Marcos Bretón

Marcos Breton: Mayor has learned how to operate behind the scenes

Marcos Breton
Marcos Breton

When he was first elected to public office in 2008, Mayor Kevin Johnson stood before every camera he could find but wielded little power and was often tripped up by political rivals.

The man has learned much about politics since then.

Johnson is Mr. Back Room now. To get what he wants, he pushes himself to the background while operators of his liking take the lead.

He worked that way to save the Kings by attracting a team of lawyers, image-makers, policy wonks and business leaders to craft a public narrative for Sacramento to rally behind. It was called Think Big Sacramento and had many smart people who made the Kings effort about more than public subsidies for sports teams.

Critics have said Johnson wasn’t the brain behind Think Big – that others did the big thinking. Maybe, but they did their thinking at Johnson’s pleasure.

Now, after trying and failing on his own several times to strengthen his powers as mayor, Johnson has let a group called Sacramento Tomorrow lead the effort.

Who thinks of these names? They may be bite-size declarations of civic promise, but at least they sound more inspiring than Doing KJ’s Bidding.

This is not a condemnation. On the contrary, Johnson’s transformation has been impressive.

The ubiquitous mayor of little consequence has become the stealth mayor of growing consequence.

Johnson was the outsider who blew up the plan hatched by Sacramento’s political insiders to re-elect his predecessor, Heather Fargo.

Now everyone waits to see what he is going to do next, including Sacramento’s most accomplished and decorated politician – Darrell Steinberg. Termed out soon, the leader of the state Senate could run for Sacramento mayor in 2016 – but only if KJ decides to cast his big shadow elsewhere.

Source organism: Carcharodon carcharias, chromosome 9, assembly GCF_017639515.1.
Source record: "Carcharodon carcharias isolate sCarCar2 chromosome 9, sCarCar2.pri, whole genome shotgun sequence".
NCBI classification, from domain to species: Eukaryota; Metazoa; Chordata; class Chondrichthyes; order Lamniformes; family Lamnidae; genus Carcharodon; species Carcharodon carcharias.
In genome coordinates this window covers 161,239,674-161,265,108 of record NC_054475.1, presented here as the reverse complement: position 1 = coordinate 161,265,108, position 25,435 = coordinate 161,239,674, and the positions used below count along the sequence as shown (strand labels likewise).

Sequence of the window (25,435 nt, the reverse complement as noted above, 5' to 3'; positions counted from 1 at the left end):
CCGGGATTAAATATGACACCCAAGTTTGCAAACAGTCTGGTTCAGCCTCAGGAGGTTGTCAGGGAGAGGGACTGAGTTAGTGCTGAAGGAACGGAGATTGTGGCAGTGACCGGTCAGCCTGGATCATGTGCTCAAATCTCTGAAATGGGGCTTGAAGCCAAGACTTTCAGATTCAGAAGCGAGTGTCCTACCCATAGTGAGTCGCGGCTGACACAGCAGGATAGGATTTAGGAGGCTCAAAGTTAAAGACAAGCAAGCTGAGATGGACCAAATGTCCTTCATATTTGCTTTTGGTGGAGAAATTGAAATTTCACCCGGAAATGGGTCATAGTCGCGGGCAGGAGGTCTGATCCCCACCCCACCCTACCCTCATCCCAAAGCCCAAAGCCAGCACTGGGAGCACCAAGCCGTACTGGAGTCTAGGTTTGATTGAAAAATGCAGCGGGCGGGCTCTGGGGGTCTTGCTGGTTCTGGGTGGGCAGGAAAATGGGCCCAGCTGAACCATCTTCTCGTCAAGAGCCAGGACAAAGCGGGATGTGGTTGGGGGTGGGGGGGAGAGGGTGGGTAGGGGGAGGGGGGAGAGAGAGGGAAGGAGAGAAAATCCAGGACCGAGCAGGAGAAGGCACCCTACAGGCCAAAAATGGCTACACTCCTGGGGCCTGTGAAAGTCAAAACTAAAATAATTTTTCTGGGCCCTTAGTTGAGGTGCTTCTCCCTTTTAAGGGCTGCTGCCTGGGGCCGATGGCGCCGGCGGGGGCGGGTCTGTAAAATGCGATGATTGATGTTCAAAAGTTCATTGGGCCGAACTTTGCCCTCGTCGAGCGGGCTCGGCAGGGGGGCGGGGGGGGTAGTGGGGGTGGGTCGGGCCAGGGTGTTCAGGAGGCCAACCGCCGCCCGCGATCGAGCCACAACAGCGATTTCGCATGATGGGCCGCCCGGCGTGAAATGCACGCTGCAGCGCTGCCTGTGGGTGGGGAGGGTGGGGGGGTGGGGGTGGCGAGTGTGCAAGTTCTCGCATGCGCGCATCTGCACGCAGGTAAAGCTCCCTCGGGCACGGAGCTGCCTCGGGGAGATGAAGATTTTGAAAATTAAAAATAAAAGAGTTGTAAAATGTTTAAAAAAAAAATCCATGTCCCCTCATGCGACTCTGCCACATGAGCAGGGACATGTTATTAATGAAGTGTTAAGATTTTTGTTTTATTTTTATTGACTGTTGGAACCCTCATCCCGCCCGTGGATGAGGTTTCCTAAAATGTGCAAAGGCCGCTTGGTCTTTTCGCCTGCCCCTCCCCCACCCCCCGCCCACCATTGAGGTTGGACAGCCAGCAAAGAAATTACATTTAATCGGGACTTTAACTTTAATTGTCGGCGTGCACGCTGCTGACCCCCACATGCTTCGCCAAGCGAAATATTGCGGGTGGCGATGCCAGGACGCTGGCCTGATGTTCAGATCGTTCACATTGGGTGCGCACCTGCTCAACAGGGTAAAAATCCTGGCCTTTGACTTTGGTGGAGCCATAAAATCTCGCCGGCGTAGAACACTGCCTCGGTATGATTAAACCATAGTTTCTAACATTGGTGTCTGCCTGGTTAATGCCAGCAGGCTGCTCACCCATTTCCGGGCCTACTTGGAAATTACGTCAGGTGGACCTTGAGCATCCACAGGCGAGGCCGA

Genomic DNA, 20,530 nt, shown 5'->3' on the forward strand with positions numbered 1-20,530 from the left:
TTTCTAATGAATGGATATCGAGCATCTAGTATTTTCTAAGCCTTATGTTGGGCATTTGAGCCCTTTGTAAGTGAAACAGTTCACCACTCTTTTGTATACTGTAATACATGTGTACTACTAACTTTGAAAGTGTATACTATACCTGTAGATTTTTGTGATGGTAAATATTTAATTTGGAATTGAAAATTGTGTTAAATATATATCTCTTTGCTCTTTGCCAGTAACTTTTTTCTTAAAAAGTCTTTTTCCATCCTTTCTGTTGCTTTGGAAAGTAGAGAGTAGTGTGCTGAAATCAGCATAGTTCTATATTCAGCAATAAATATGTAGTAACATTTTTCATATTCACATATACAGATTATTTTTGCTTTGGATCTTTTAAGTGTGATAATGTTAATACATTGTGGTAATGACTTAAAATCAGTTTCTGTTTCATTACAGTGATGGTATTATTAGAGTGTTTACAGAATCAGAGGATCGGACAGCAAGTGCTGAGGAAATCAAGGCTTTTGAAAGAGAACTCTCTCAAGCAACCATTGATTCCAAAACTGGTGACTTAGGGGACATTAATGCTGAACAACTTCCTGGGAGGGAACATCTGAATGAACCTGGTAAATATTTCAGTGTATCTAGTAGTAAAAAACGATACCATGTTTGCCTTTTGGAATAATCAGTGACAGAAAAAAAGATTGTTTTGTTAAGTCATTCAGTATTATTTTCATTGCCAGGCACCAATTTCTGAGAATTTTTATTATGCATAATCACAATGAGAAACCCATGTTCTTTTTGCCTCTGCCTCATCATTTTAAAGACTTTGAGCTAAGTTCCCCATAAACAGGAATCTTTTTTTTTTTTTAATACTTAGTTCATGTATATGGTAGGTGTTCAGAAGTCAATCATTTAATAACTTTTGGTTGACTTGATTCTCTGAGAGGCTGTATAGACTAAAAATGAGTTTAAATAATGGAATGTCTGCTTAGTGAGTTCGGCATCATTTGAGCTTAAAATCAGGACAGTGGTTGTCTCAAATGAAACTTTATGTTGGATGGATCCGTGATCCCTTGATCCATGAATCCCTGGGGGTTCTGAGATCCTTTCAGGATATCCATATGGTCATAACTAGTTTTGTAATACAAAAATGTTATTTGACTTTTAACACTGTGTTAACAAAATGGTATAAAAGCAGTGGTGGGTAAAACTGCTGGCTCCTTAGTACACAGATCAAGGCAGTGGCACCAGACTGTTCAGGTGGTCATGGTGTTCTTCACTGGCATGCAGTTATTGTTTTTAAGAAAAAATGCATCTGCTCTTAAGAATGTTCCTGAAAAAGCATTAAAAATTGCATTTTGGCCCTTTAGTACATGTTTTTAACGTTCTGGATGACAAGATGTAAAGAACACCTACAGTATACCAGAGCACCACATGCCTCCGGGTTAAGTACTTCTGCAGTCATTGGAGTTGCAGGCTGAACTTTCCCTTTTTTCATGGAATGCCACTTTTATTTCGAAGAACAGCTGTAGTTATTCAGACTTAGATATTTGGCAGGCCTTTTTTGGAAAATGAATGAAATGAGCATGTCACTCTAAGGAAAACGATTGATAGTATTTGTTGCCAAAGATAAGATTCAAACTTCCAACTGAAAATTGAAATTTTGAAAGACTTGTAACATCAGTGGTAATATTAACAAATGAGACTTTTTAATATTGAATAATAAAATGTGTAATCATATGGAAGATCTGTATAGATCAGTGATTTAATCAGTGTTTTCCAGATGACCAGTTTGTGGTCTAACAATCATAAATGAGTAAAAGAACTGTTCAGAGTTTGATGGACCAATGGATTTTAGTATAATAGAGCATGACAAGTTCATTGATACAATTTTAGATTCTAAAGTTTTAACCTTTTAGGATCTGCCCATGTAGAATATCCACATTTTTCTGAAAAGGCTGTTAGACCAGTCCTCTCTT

In the wake of saving the Kings, Johnson is too big for anyone to run against.

If “strong mayor” is apporoved by voters next year and Johnson could hire the city manager and use a line-item veto, among other power enhancements – it seems a natural that he’ll run for a third term as mayor.

That would mean Mayor KJ until 2020, an interesting backdrop to any talk of changing Sacramento’s form of governance.

We’ve never had anyone like Johnson on the local, political level – and probably never will again.

What other homegrown politician generates as much passion, loyalty, loathing, suspicion and genuine star power that attracts other powerful people?

An argument can be made that KJ has been great for Sacramento, with plenty of checks and balances to his power. But he always wants more. It’s the nature of the man and informs every move he makes.

Should Sacramento beware? That’s too harsh. But Sacramento should be aware.